For eight days in June, more than 100 members of Fifth Avenue Baptist Church in Huntington, W.V., experienced what pastor Allen Reasons described as “faith in the raw” in Managua, Nicaragua.
A group of 112 from the American Baptist Churches-affiliated congregation worked in Managua to meet the physical needs of 40 orphaned boys and a church that, for eight years, had never had a roof.
“Life in Nicaragua is raw life. Not much is softened by the comfort of the 21st century,” Reasons said.
Reasons observed hogs being slaughtered in the front yard of a house, a pack of dogs anxiously watching nearby for a scrap or two. Machetes served as make-shift lawn mowers. Mothers were astounded at their first sight of a sonogram image of babies growing inside them.
Conditions in Nicaragua were adverse at best, Reasons said. For a local orphanage, lunch was a bowl of what appeared to be chicken bones and broth. Many children slept on beds with no mattresses, and toys and clothes were hard to come by.
Walking to NewJerusalemChurch required a detour around the town landfill and through a ditch filled with trash. The heat was intense, but even more overwhelming were the reactions of children who clamored after basic necessities, Reasons said.
However, the Fifth Avenue Baptist pastor found a few reasons of his own to smile—and cry. The most rewarding experience was seeing the faces of young orphans and townspeople as Fifth Avenue members built a roof and kitchen for the church and installed a wood-burning stove at the orphanage, Reasons said.
“We inched the heavy stove out of the truck and … carried it like a trophy into the eating hall. When it was finally lowered into the middle of the room, the young boys broke out into clapping and cheers,” Reasons said. “I stood in the room and cried. I saw Christ cheering.”
Congregation member Robin Chamberlain made the journey to Nicaragua with her entire family. Both Chamberlain and Reasons recalled how unprepared they felt, despite nine months of gathering supplies and practicing Spanish.
“I thought I prepared myself for the level of poverty I would see when I got there,” Chamberlain said. “We studied about the culture. We practiced the language. We prayed for strength. We were unprepared.”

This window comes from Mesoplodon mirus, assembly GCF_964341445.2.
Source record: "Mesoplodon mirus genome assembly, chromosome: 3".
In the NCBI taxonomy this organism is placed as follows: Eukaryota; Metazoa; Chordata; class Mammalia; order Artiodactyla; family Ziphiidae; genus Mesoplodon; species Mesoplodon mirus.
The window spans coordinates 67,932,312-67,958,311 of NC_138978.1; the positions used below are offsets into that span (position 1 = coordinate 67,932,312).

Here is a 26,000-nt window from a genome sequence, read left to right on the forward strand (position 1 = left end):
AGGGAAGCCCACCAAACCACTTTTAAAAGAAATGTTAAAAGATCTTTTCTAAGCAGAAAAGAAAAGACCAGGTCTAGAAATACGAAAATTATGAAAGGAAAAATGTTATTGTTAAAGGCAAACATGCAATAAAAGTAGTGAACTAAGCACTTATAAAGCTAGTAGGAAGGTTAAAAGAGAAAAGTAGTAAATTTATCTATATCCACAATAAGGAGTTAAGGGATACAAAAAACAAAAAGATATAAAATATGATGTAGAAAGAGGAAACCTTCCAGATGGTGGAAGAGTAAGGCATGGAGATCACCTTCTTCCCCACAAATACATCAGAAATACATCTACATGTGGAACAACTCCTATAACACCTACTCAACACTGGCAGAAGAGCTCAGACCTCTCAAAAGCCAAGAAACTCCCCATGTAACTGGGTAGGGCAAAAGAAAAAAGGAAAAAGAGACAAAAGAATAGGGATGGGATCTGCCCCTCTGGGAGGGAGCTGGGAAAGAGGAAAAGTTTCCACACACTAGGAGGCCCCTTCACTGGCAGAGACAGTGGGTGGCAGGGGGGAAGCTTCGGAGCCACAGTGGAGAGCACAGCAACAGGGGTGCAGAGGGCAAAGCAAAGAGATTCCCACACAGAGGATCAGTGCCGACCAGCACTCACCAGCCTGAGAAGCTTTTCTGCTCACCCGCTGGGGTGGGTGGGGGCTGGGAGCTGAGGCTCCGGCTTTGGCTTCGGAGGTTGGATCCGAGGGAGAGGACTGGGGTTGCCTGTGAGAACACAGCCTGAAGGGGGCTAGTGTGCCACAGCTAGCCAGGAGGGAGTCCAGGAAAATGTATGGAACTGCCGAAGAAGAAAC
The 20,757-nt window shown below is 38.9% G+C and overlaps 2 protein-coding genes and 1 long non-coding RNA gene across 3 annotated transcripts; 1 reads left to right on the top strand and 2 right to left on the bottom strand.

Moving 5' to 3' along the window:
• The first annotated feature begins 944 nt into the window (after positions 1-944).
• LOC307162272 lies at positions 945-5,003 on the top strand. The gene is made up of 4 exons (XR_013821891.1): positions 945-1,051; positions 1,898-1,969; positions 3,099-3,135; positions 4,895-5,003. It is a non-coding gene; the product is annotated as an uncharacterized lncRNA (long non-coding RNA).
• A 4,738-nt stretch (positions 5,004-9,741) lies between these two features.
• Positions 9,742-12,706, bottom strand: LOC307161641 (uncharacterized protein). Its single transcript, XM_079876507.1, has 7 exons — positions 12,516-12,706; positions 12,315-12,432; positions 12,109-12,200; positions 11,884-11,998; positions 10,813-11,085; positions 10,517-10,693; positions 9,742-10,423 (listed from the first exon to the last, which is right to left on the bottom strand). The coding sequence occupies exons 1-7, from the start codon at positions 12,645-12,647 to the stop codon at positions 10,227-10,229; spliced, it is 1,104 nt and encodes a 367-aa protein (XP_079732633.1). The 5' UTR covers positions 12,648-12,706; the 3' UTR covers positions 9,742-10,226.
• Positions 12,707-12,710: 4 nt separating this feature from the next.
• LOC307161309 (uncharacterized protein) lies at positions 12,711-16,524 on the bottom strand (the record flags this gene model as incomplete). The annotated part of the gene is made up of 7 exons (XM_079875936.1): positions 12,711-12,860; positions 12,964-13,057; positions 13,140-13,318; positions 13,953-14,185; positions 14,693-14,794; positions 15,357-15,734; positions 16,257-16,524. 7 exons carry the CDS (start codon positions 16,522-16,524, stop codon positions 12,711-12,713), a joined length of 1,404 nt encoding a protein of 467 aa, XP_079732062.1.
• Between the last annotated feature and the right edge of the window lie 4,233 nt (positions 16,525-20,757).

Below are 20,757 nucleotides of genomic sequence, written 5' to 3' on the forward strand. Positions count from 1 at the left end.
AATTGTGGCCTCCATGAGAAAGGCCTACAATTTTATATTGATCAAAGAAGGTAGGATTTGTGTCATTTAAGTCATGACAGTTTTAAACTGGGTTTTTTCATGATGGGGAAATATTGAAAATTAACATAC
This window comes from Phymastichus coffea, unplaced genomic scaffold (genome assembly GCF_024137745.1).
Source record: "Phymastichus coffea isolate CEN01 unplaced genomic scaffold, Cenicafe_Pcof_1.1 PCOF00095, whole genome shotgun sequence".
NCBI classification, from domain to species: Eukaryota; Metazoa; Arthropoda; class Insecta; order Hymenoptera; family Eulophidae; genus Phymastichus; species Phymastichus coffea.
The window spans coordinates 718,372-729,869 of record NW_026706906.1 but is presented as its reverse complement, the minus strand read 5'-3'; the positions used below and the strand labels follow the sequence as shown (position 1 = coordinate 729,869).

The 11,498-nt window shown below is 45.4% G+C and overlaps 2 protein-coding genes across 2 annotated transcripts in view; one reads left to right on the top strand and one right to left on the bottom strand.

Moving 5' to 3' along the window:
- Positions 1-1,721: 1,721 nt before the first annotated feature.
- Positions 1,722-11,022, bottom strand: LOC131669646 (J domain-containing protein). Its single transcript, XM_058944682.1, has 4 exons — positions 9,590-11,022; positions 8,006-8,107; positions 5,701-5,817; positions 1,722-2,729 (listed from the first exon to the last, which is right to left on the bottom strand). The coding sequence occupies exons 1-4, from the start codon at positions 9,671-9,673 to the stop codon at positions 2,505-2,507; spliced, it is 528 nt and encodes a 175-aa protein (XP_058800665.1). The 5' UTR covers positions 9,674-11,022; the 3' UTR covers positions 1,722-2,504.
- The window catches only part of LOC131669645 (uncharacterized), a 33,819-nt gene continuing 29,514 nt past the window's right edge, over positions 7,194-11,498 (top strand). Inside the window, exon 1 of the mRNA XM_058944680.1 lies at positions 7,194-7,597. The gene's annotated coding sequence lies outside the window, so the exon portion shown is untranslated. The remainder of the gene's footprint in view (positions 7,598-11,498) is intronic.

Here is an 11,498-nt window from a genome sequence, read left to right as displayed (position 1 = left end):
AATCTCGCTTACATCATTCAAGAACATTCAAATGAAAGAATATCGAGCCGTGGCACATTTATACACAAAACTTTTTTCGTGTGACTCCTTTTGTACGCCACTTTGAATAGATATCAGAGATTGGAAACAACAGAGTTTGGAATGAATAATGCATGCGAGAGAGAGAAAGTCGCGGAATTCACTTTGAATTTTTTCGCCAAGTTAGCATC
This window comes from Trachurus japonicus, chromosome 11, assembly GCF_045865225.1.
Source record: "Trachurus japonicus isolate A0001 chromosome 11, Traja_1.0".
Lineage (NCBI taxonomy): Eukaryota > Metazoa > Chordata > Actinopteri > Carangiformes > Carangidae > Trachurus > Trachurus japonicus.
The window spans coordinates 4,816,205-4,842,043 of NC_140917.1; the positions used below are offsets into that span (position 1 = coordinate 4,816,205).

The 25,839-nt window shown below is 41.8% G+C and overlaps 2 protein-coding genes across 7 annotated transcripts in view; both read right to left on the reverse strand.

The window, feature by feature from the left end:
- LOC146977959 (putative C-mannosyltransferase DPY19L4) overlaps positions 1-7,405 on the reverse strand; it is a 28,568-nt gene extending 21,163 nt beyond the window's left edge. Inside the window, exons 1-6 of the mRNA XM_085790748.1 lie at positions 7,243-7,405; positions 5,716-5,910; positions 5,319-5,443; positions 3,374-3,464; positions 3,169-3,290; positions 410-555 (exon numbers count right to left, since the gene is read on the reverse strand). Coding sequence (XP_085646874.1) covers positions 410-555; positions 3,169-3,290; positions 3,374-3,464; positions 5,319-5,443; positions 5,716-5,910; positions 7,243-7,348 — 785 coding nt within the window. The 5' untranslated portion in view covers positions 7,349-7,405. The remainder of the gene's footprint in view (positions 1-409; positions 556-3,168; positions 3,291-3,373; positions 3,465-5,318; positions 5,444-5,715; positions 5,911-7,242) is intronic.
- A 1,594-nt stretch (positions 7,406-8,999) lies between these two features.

A different pair of glasses
For 17-year-old Brandon Giles, the trip was a turning point in how he viewed the world.
After helping with construction and a VacationBibleSchool and carnival with 200 children, Giles began to see the world through “a different pair of glasses.”
“I don’t always take advantage of the things I easily could,” Giles said. “I’ve learned to like warm water. I’ve learned that getting to sleep at night is a luxury. I’ve learned that I get way too much money for the little I do.”
Chamberlain said she noticed a different view through the lens of her camera. Life in the United States is cluttered with superficiality, Chamberlain said—material possessions, social status. Tucking children into their beds at night and looking on as emaciated 10-year-olds asked Fifth Avenue Baptist women to be their mothers gave her a new way to look at the world.
During her time at the orphanage, “all those [material] things were peeled away like the layers of an onion,” Chamberlain said.
“I was only someone who loved [the orphans],” she said. “I was me, with no pressure to be anything else. I saw that vision of myself in the eyes of those children. It was so rewarding to see that person again.”
Chamberlain said her family’s week in Central America resulted in spiritual growth for both her family and the church. Members of the church plan to develop the relationships they formed in Nicaragua.
The Chamberlains have set aside time in the fall to return to Managua to build a chicken coop and plant fruit trees for the orphanage.
Fifth Avenue Baptist sponsored a large trip to Mexico last year to assist with construction, provide medical care and lead VacationBibleSchool for children. This year’s trip, like last year’s, blessed the 112 people who made the journey, Reasons said.
“We went there to try to be the body of Christ in small blessings to a few people,” Reasons said. “The body became broken over the massive need. In our brokenness, we received blessing.”
Jared Porter is a senior journalism major at Belmont University in Nashville, Tenn.